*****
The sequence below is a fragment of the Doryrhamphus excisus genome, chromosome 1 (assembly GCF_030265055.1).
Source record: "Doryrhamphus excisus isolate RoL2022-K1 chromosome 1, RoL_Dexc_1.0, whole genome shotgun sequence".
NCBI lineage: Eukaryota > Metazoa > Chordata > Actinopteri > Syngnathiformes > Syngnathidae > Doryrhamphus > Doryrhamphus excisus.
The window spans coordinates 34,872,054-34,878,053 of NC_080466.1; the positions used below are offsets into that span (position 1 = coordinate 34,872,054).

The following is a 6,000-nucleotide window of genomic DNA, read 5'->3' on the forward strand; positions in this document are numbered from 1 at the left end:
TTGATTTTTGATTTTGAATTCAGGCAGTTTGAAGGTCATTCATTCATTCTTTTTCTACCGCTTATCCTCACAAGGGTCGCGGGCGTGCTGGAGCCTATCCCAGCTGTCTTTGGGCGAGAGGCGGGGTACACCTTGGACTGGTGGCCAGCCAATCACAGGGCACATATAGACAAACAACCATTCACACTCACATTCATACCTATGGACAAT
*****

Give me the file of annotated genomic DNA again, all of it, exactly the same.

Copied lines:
The sequence below is a fragment of the Doryrhamphus excisus genome, chromosome 1 (assembly GCF_030265055.1).
Source record: "Doryrhamphus excisus isolate RoL2022-K1 chromosome 1, RoL_Dexc_1.0, whole genome shotgun sequence".
NCBI lineage: Eukaryota > Metazoa > Chordata > Actinopteri > Syngnathiformes > Syngnathidae > Doryrhamphus > Doryrhamphus excisus.
The window spans coordinates 34,872,054-34,878,053 of NC_080466.1; the positions used below are offsets into that span (position 1 = coordinate 34,872,054).

The following is a 6,000-nucleotide window of genomic DNA, read 5'->3' on the forward strand; positions in this document are numbered from 1 at the left end:
TTGATTTTTGATTTTGAATTCAGGCAGTTTGAAGGTCATTCATTCATTCTTTTTCTACCGCTTATCCTCACAAGGGTCGCGGGCGTGCTGGAGCCTATCCCAGCTGTCTTTGGGCGAGAGGCGGGGTACACCTTGGACTGGTGGCCAGCCAATCACAGGGCACATATAGACAAACAACCATTCACACTCACATTCATACCTATGGACAAT